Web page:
San Babila is a church in Milan, northern Italy. It was once considered the third most important in the city after the Duomo and the Basilica di Sant'Ambrogio.
A first church was erected on the site, probably in the 4th century, over a pre-existing Roman temple dedicated to the Sun. The nature and the origins of this edifice are unclear, although a reconstruction in the 9th century is attested. In the 16th century the church was prolonged with the addition of a further frontal section, and a new Baroque façade.
The whole complex was renovated in the 19th century with the intent of restoring the forms of the Medieval basilica, and in the early 20th century the Neo-Romanesque façade by Paolo Cesa-Bianchi was built. The bell tower is from 1920, a replacement of the original one, crumbled down in the 16th century.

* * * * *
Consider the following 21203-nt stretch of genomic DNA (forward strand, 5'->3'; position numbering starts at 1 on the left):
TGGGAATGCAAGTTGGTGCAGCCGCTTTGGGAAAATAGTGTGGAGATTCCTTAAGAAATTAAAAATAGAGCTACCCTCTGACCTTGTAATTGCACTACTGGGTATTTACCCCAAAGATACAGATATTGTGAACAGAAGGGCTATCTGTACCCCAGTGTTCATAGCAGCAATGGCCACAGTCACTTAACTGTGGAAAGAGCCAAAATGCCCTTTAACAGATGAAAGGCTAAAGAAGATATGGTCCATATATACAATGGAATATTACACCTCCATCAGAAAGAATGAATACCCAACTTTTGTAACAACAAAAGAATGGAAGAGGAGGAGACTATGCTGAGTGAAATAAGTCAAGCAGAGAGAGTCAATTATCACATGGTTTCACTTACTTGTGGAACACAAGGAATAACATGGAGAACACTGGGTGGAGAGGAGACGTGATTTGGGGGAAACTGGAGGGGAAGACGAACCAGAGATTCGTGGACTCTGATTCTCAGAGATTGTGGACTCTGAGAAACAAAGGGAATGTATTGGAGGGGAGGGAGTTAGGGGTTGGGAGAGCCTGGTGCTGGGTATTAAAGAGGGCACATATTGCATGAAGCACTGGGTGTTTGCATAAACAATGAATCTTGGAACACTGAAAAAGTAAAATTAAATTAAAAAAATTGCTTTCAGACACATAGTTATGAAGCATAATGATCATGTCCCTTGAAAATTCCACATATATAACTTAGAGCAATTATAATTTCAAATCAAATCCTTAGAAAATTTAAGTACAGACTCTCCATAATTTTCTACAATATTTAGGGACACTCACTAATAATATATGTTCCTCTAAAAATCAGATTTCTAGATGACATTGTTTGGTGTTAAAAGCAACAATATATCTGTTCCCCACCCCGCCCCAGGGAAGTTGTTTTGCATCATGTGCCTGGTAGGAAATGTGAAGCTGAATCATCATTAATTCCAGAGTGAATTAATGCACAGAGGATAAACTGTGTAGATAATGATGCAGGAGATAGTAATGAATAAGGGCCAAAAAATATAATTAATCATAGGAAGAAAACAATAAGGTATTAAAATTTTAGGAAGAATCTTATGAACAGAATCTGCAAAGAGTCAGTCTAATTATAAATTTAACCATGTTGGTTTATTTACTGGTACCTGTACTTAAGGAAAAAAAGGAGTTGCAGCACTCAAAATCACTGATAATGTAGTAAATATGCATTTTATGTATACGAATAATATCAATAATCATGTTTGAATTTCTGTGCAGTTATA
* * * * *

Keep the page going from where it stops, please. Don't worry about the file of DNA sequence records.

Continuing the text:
The interior has a nave and two aisles. Nothing of the original edifice has remained after the restoration and reconstruction carried on in the following centuries. The two side chapels are from Late Renaissance. The right aisle has an image of the Madonna which is highly venerated by the Milanese population.